eBay’s India journey: 14 years of hits and misses

eBay is one of the oldest e-commerce players in India, but struggled against giants such as Flipkart, Snapdeal and Amazon.

e4m by Dolly Mahayan
Updated: Jul 31, 2018 8:53 AM

Last week e-commerce major Flipkart announced its decision to close down eBay India and said it will soon launch a new platform to sell refurbished products. The announcement followed eBay’s decision to end the partnership with Flipkart and re-launch their India business with different offerings focusing on cross-border trade.

Business leaders termed the shutdown of eBay as “inevitable” and Flipkart’s decision to venture into refurbished goods business as a “smart move”.

Suresh Reddy, Chairman and CEO, Brightcom, said, “With Walmart coming in, this was an inevitable outcome. eBay had to be out. It was a clear case of conflict of interests.”

About Flipkart entering refurbished goods market, he said, “There is a huge market for refurbished goods. Strategically, it’s a very smart move. But it all depends on how well it is executed. But it is good, both from consumer and market perspective, as it is always good to have competing platforms.”

Brand expert N Chandramouli, CEO, TRA Research, believes that eBay will most likely come back.
“This shut down is only a change in position, which was necessary after the Walmart deal. It must have been a part of the deal structure. eBay is likely to restart soon in a non-competitive space with Flipkart.”

Commenting on the refurbished market, he said, “India is a value conscious market and the refurbished goods segment has been functioning in an informal way for ages now. However, if Flipkart is entering this marketplace, it needs to be very careful about the promise versus the delivery. If they are able to build trust, they can enjoy success. Else, the business will collapse.”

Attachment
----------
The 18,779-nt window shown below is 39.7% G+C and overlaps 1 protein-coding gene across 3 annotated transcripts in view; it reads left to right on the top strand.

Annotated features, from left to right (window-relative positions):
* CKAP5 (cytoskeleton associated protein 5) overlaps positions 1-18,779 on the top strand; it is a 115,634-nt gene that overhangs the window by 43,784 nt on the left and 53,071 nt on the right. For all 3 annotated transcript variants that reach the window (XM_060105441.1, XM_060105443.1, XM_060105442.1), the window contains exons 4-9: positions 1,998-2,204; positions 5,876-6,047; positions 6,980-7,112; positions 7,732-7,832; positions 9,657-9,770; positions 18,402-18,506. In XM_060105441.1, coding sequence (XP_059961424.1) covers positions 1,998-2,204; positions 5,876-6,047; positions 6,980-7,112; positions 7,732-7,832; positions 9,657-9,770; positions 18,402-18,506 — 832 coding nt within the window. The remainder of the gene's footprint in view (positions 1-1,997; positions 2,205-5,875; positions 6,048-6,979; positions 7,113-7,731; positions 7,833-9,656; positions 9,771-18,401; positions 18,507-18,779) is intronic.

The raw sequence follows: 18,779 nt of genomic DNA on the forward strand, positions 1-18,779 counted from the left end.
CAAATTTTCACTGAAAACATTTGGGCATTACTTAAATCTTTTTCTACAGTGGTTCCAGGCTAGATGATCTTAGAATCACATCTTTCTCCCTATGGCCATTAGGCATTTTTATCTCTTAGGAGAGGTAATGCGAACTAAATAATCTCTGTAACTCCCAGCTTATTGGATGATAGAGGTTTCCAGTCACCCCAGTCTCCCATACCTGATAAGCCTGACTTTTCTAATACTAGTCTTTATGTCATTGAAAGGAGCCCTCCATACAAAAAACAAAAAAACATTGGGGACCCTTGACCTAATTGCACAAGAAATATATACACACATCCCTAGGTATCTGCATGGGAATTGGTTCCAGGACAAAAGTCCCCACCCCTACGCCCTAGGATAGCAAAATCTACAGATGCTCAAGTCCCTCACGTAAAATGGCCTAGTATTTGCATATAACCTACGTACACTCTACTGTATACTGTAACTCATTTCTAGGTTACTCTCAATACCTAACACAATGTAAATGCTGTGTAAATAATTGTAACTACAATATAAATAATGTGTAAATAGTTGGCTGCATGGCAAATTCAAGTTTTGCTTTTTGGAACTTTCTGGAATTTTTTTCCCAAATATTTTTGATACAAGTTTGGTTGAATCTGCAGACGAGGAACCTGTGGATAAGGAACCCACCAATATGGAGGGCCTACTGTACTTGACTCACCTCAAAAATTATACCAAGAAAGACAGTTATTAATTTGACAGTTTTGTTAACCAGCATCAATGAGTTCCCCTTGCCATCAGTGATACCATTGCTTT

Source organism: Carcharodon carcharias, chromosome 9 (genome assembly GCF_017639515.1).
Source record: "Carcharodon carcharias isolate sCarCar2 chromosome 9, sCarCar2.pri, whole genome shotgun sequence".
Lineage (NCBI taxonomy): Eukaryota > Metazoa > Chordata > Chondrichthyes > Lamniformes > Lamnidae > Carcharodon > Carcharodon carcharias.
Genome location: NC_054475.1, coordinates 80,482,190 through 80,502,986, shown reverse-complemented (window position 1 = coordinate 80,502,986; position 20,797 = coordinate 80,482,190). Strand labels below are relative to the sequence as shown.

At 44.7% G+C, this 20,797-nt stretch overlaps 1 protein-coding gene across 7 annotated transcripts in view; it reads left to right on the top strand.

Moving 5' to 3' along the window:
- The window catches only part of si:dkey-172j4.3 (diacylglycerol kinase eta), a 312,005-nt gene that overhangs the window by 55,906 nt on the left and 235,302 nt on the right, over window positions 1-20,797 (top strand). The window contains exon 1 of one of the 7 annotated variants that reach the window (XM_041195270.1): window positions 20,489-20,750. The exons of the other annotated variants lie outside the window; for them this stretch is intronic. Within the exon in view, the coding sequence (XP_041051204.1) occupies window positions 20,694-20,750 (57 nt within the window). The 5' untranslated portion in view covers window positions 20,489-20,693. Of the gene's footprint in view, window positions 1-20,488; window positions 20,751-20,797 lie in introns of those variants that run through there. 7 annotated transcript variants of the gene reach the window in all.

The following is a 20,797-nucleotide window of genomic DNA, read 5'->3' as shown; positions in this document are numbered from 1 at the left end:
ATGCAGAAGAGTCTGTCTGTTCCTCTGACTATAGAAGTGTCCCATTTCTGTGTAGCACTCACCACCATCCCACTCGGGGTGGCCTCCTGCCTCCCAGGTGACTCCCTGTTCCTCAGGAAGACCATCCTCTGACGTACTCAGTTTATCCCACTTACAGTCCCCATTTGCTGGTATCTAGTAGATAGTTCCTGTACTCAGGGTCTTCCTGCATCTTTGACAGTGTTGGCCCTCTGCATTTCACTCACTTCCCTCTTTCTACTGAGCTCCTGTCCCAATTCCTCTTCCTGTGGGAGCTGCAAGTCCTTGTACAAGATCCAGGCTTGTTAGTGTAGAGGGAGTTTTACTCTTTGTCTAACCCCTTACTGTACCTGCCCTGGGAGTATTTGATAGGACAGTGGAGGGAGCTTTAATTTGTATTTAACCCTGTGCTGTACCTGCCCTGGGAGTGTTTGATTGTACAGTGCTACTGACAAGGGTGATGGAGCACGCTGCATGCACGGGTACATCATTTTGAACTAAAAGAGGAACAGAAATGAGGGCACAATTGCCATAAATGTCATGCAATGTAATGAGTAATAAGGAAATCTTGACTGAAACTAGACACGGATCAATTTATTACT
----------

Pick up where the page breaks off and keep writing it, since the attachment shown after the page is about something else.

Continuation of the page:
Talking about what went wrong with eBay, Ashish Tiwari, Head- Digital Marketing, Hero Motors Company, said, “Hyper growth market requires investment and focus, which eBay lost somewhere on the way. For Flipkart, it did not make sense to continue with the investment required to keep it alive. It was eminent that Flipkart was only waiting for users to migrate from eBay to its own platform before they called it quits.”

About Flipkart’s plan to enter the refurbished market, Tiwari said, “Indians have a tendency to buy fresh goods and it would take an attitudinal shift before refurbished items become acceptable."

eBay’s India journey began in 2004 after it acquired Baazee.com for USD $50 million. In the initial years, they recorded decent growth, thanks to mobile penetration in India. Over time, the platform managed to build a loyal user base and recorded more than 2 million registered users at one point. But the arrival of big players such as Flipkart in 2007, Snapdeal in 2010 and Amazon in 2013 eventually slowed down eBay’s business.

While big e-commerce giants invested heavily in customer acquisition and aggressive marketing, eBay stuck to limited investments. As eBay failed to capitalize on its first-mover advantage, it also started losing customers.

As the business slumped, the company reportedly cut jobs and tried fewer marketing initiatives to boost sales. In 2016, eBay launched its first integrated campaign after a gap of three years, but it could not help the brand much. In an effort to remain a significant player in the Indian e-commerce space, eBay decided to invest in Snapdeal. In 2014, eBay invested in Snapdeal, but the decision backfired and the company faced losses.

Last year, Flipkart had raised USD 1.4 billion from global technology majors eBay, Tencent and Microsoft. In exchange of an equity stake in Flipkart, eBay had made a cash investment of USD 500 million and sold eBay.in (India business) to Flipkart. But after spending almost 14 years in the market, the brand failed to attract customers and started losing ground to other major e-commerce players.
As eBay now plans its second innings in India, we wait to see what new it brings for Indian consumers and how the brand will change its fortunes.

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